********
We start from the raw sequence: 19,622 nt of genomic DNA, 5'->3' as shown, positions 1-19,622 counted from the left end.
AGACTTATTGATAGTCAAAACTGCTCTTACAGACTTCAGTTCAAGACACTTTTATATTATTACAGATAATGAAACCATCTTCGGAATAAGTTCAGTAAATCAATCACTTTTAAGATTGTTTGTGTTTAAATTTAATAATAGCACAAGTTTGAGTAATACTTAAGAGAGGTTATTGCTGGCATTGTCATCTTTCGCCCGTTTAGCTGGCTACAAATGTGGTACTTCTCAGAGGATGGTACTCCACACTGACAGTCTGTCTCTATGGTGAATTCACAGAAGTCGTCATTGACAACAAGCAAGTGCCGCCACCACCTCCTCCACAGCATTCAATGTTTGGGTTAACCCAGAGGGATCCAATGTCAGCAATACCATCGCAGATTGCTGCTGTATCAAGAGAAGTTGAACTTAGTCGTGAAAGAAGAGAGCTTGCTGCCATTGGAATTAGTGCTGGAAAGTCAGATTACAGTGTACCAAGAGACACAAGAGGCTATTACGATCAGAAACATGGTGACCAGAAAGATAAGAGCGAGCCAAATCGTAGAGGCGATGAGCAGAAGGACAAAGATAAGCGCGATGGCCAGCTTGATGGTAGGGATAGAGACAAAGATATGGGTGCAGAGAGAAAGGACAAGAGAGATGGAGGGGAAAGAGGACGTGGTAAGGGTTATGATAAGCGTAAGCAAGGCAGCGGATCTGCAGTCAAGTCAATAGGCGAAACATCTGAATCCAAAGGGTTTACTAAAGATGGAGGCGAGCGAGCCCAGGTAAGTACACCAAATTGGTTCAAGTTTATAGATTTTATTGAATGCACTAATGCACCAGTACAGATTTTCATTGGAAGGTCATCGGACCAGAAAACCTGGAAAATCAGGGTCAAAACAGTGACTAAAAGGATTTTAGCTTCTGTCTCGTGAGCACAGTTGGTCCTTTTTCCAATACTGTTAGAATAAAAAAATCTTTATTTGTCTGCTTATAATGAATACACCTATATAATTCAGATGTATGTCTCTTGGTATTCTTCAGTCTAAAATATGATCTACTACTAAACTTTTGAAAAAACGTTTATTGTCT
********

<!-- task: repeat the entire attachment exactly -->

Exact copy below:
We start from the raw sequence: 19,622 nt of genomic DNA, 5'->3' as shown, positions 1-19,622 counted from the left end.
AGACTTATTGATAGTCAAAACTGCTCTTACAGACTTCAGTTCAAGACACTTTTATATTATTACAGATAATGAAACCATCTTCGGAATAAGTTCAGTAAATCAATCACTTTTAAGATTGTTTGTGTTTAAATTTAATAATAGCACAAGTTTGAGTAATACTTAAGAGAGGTTATTGCTGGCATTGTCATCTTTCGCCCGTTTAGCTGGCTACAAATGTGGTACTTCTCAGAGGATGGTACTCCACACTGACAGTCTGTCTCTATGGTGAATTCACAGAAGTCGTCATTGACAACAAGCAAGTGCCGCCACCACCTCCTCCACAGCATTCAATGTTTGGGTTAACCCAGAGGGATCCAATGTCAGCAATACCATCGCAGATTGCTGCTGTATCAAGAGAAGTTGAACTTAGTCGTGAAAGAAGAGAGCTTGCTGCCATTGGAATTAGTGCTGGAAAGTCAGATTACAGTGTACCAAGAGACACAAGAGGCTATTACGATCAGAAACATGGTGACCAGAAAGATAAGAGCGAGCCAAATCGTAGAGGCGATGAGCAGAAGGACAAAGATAAGCGCGATGGCCAGCTTGATGGTAGGGATAGAGACAAAGATATGGGTGCAGAGAGAAAGGACAAGAGAGATGGAGGGGAAAGAGGACGTGGTAAGGGTTATGATAAGCGTAAGCAAGGCAGCGGATCTGCAGTCAAGTCAATAGGCGAAACATCTGAATCCAAAGGGTTTACTAAAGATGGAGGCGAGCGAGCCCAGGTAAGTACACCAAATTGGTTCAAGTTTATAGATTTTATTGAATGCACTAATGCACCAGTACAGATTTTCATTGGAAGGTCATCGGACCAGAAAACCTGGAAAATCAGGGTCAAAACAGTGACTAAAAGGATTTTAGCTTCTGTCTCGTGAGCACAGTTGGTCCTTTTTCCAATACTGTTAGAATAAAAAAATCTTTATTTGTCTGCTTATAATGAATACACCTATATAATTCAGATGTATGTCTCTTGGTATTCTTCAGTCTAAAATATGATCTACTACTAAACTTTTGAAAAAACGTTTATTGTCT